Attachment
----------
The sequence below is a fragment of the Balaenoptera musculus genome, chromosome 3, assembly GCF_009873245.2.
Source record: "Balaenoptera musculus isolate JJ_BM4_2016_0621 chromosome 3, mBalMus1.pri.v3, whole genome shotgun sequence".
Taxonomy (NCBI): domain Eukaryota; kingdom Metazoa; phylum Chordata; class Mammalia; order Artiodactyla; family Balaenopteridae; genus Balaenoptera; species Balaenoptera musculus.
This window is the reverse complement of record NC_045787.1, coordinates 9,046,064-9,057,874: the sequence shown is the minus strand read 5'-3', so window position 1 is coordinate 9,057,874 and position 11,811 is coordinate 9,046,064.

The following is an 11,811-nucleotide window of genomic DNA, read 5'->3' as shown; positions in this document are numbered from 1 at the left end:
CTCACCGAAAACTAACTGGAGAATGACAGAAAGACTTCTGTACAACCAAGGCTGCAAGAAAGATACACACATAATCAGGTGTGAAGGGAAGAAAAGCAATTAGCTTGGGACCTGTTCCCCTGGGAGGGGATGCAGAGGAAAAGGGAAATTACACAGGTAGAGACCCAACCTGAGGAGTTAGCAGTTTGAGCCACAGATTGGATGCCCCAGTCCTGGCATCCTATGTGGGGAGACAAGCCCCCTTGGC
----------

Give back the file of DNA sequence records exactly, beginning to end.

The sequence below is a fragment of the Balaenoptera musculus genome, chromosome 3, assembly GCF_009873245.2.
Source record: "Balaenoptera musculus isolate JJ_BM4_2016_0621 chromosome 3, mBalMus1.pri.v3, whole genome shotgun sequence".
Taxonomy (NCBI): domain Eukaryota; kingdom Metazoa; phylum Chordata; class Mammalia; order Artiodactyla; family Balaenopteridae; genus Balaenoptera; species Balaenoptera musculus.
This window is the reverse complement of record NC_045787.1, coordinates 9,046,064-9,057,874: the sequence shown is the minus strand read 5'-3', so window position 1 is coordinate 9,057,874 and position 11,811 is coordinate 9,046,064.

The following is an 11,811-nucleotide window of genomic DNA, read 5'->3' as shown; positions in this document are numbered from 1 at the left end:
CTCACCGAAAACTAACTGGAGAATGACAGAAAGACTTCTGTACAACCAAGGCTGCAAGAAAGATACACACATAATCAGGTGTGAAGGGAAGAAAAGCAATTAGCTTGGGACCTGTTCCCCTGGGAGGGGATGCAGAGGAAAAGGGAAATTACACAGGTAGAGACCCAACCTGAGGAGTTAGCAGTTTGAGCCACAGATTGGATGCCCCAGTCCTGGCATCCTATGTGGGGAGACAAGCCCCCTTGGC